Response to the sell off


As long-term investors we are used to thinking about different outcomes, including extreme ones, and trying to ensure that our investments have the quality and value to weather the crises that inevitably happen from time to time.  After all, the origins of our investment approach go back to the crisis that was World War II and the impact it had on the Stern family and so many others.  However, no words can adequately describe the scale of the change over the past weeks, months and quarter. February began like a song, the roadmap to the US presidential election was slowly unfolding, markets were continuing their steady ascent, driven by moderate but sustained global growth and expected growing bottom lines. We were following reports of the outbreak of a flu-like virus in China for some weeks, but it seemed like a local problem, in a region that was used to dealing with new contagious diseases and was taking harsh but appropriate measures.  The world was definitely not aware of the tremendous global consequences this local problem would have on public health, politics and economics.

Fast forward a few weeks.  We live in a world riven by a global pandemic which has led to close to a million of registered infections and more than 40,000 deaths. Fear engulfs us as soon as we hear a cough, or we feel a fever creeping on us. We are confined to a new world: our homes. We have not seen or met anyone outside of our household for the past weeks. With schools closed, children attend classes through e-learning facilities or are taught by parents drafted in as teaching assistants. Most of us work from home.  We all eagerly compete for our limited broadband capacity. Communication networks have slowed as usage has surged. Streaming sites have reduced quality.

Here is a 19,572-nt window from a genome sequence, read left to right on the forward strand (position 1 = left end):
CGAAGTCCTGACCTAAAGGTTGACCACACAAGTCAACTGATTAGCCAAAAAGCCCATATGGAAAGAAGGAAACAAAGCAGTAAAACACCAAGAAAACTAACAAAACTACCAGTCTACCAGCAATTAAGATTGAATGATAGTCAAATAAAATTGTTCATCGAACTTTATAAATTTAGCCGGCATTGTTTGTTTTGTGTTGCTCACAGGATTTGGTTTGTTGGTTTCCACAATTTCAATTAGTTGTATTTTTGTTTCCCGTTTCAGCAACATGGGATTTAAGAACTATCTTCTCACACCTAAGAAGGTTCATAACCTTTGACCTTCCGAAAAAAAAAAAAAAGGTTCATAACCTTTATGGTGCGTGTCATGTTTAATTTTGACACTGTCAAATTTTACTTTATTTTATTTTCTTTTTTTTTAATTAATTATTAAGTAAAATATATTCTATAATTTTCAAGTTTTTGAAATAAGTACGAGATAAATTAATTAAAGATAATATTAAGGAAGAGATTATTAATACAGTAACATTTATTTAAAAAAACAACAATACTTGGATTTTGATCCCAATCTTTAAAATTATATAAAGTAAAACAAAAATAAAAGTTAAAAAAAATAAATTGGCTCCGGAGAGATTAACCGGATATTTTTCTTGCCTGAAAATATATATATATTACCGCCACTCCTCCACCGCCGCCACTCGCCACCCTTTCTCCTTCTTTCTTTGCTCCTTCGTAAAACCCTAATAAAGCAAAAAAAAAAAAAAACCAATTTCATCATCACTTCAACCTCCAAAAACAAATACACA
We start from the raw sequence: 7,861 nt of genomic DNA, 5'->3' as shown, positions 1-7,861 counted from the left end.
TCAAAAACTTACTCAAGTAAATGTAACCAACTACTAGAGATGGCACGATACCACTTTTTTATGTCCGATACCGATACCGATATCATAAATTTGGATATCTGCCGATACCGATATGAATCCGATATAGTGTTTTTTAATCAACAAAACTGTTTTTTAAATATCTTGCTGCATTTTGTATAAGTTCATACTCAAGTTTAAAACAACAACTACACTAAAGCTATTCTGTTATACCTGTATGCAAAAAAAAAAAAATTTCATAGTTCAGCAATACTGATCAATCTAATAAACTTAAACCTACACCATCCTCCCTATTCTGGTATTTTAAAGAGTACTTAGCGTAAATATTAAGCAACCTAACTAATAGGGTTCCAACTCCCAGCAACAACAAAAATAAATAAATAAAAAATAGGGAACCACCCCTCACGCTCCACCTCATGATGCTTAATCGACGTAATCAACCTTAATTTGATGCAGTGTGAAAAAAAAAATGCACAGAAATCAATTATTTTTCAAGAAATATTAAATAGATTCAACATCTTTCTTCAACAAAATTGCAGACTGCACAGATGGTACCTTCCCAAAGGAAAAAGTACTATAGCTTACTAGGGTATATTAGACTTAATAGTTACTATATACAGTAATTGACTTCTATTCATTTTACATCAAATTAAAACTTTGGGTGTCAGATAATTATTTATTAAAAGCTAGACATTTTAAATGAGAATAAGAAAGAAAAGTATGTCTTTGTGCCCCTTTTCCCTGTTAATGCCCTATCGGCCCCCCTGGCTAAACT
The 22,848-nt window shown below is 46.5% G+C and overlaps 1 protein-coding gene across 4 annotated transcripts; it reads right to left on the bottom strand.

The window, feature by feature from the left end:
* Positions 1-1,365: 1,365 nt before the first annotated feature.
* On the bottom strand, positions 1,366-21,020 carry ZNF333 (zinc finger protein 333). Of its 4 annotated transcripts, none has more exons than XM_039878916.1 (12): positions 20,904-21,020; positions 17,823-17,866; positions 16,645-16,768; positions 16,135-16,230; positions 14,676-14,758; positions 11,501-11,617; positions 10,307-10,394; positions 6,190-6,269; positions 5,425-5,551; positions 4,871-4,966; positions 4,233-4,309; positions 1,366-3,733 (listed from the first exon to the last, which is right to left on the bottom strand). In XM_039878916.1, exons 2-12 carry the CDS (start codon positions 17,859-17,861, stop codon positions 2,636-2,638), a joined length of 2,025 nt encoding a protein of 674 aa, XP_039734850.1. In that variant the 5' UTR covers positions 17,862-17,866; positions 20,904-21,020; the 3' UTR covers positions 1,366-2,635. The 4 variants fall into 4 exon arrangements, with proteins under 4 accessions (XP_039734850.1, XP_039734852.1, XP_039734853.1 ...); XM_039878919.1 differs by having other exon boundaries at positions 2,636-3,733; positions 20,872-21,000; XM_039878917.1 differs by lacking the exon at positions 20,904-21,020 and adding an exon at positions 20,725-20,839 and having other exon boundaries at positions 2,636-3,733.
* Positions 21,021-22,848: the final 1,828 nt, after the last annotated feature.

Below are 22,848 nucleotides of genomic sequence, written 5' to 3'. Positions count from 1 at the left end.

We have learnt that nurses, delivery drivers and supermarket cashiers are true heroes. Our daily exercise routine is driven by kids’ television programmes and Youtube videos. Our streets are empty and fewer planes fly in our skies, so the air is purer. Some people sing from balconies and most join in clapping our health workers in the streets. Artists sing, recite, draw or play freely for everyone to listen, see and experience through Instagram. We call, mail or message our loved ones, quarantined away, more often than before. Whilst distances have actually increased, we feel almost closer to some. We all know friends, relatives and acquaintances who have been infected by Covid-19, most with mild or moderate effects, but some with devastating and life-changing consequences. We have also learnt that in the face of the virus, we are all equal, whether you are in a village in Italy or in the deepest French countryside, or living in New York, London, Beijing or Sydney. It does not matter to the virus whether you are a royal, a politician, a captain of industry, a tradesman or a shopping assistant. Infection rates are statistical variables. If exposed, we all have the same chance of being infected.

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